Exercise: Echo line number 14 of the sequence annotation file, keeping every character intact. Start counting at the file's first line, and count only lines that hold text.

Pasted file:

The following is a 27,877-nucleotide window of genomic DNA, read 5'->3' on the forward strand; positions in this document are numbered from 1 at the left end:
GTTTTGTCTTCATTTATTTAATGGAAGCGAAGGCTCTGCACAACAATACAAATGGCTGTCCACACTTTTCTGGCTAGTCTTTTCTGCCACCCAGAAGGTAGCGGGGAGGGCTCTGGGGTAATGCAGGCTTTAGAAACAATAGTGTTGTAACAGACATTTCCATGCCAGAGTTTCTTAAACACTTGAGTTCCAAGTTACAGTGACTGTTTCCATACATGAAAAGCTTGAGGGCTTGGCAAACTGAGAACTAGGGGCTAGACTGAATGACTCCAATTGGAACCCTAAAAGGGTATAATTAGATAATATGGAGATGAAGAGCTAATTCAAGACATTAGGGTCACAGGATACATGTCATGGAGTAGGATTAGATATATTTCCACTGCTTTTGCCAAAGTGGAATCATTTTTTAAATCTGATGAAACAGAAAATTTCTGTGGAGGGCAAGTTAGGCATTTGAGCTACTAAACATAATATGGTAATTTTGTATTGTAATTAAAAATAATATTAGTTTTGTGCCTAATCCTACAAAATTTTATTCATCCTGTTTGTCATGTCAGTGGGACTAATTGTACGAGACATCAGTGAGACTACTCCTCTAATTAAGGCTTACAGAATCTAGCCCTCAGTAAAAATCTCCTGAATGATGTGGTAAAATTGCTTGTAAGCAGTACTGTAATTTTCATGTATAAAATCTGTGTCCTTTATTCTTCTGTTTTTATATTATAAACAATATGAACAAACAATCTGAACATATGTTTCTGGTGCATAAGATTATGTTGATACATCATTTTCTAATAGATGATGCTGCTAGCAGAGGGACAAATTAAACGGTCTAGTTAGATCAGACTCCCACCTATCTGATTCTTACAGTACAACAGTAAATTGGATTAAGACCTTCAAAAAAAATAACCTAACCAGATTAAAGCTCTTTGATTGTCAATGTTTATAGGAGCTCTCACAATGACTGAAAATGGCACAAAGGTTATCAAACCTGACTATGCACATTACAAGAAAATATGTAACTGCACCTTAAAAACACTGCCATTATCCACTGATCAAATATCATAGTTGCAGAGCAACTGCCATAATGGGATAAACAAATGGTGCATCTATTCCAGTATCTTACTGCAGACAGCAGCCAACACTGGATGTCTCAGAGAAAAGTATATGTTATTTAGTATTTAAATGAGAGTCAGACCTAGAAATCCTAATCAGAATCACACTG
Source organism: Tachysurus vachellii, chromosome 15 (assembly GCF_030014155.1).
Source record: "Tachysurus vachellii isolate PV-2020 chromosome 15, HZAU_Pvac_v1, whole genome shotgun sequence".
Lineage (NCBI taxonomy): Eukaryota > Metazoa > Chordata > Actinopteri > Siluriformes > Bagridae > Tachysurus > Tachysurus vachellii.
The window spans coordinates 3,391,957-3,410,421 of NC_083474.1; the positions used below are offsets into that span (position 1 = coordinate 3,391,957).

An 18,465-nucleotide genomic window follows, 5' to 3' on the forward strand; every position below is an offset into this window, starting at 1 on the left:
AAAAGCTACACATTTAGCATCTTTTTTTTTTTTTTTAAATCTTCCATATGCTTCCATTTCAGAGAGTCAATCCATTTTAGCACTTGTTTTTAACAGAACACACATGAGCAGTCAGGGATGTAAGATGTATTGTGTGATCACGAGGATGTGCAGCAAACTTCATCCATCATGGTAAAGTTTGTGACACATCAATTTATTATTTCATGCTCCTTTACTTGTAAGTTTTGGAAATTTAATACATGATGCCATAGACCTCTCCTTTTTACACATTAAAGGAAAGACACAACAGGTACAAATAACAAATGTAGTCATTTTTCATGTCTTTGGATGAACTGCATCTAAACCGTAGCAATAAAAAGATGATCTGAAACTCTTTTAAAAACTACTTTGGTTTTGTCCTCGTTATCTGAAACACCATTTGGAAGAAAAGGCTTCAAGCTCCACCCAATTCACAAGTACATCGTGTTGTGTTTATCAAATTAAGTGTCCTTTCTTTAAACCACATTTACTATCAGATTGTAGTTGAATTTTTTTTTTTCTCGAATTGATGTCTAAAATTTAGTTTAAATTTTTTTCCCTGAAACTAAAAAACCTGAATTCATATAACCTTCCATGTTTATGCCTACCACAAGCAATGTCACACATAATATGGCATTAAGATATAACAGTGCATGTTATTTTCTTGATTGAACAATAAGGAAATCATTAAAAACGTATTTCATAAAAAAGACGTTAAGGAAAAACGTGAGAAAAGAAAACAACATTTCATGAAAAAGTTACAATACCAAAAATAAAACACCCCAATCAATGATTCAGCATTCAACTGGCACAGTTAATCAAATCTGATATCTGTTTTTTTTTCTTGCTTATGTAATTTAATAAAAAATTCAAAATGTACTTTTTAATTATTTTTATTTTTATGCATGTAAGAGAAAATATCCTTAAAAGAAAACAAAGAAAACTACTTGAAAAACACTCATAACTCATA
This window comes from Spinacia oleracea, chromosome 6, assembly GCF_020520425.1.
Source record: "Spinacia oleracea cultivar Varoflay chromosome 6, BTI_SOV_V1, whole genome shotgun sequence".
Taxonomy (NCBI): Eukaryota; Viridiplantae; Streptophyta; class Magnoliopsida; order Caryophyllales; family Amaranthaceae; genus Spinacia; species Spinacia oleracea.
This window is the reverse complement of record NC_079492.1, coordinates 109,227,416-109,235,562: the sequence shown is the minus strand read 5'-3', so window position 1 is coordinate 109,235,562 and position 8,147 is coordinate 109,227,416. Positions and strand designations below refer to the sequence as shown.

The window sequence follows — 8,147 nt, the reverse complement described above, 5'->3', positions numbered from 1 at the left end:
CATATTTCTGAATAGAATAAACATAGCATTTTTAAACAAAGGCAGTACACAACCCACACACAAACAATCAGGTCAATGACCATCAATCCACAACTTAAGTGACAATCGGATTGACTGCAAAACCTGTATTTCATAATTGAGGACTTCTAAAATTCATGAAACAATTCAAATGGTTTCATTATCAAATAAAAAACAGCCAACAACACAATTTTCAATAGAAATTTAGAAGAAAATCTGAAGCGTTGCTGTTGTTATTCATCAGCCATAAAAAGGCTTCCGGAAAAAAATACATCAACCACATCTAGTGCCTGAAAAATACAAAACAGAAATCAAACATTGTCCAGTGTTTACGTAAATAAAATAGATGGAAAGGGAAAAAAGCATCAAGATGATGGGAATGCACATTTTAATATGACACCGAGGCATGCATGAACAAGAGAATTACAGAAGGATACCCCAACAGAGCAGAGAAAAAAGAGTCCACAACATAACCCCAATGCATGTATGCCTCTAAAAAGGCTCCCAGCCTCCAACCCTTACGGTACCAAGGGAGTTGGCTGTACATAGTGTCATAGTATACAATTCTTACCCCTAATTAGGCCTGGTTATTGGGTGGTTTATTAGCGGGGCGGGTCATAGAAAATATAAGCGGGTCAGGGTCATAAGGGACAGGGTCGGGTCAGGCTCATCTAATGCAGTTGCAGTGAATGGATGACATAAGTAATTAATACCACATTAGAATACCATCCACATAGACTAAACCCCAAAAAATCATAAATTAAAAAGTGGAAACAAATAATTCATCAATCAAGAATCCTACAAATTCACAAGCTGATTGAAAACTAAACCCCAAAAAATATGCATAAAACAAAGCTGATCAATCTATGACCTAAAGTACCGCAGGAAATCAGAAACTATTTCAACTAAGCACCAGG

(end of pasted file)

CATATTTCTGAATAGAATAAACATAGCATTTTTAAACAAAGGCAGTACACAACCCACACACAAACAATCAGGTCAATGACCATCAATCCACAACTTAAGTGACAATCGGATTGACTGCAAAACCTGTATTTCATAATTGAGGACTTCTAAAATTCATGAAACAATTCAAATGGTTTCATTATCAAATAAAAAACAGCCAACAACACAATTTTCAATAGAAATTTAGAAGAAAATCTGAAGCGTTGCTGTTGTTATTCATCAGCCATAAAAAGGCTTCCGGAAAAAAATACATCAACCACATCTAGTGCCTGAAAAATACAAAACAGAAATCAAACATTGTCCAGTGTTTACGTAAATAAAATAGATGGAAAGGGAAAAAAGCATCAAGATGATGGGAATGCACATTTTAATATGACACCGAGGCATGCATGAACAAGAGAATTACAGAAGGATACCCCAACAGAGCAGAGAAAAAAGAGTCCACAACATAACCCCAATGCATGTATGCCTCTAAAAAGGCTCCCAGCCTCCAACCCTTACGGTACCAAGGGAGTTGGCTGTACATAGTGTCATAGTATACAATTCTTACCCCTAATTAGGCCTGGTTATTGGGTGGTTTATTAGCGGGGCGGGTCATAGAAAATATAAGCGGGTCAGGGTCATAAGGGACAGGGTCGGGTCAGGCTCATCTAATGCAGTTGCAGTGAATGGATGACATAAGTAATTAATACCACATTAGAATACCATCCACATAGACTAAACCCCAAAAAATCATAAATTAAAAAGTGGAAACAAATAATTCATCAATCAAGAATCCTACAAATTCACAAGCTGATTGAAAACTAAACCCCAAAAAATATGCATAAAACAAAGCTGATCAATCTATGACCTAAAGTACCGCAGGAAATCAGAAACTATTTCAACTAAGCACCAGG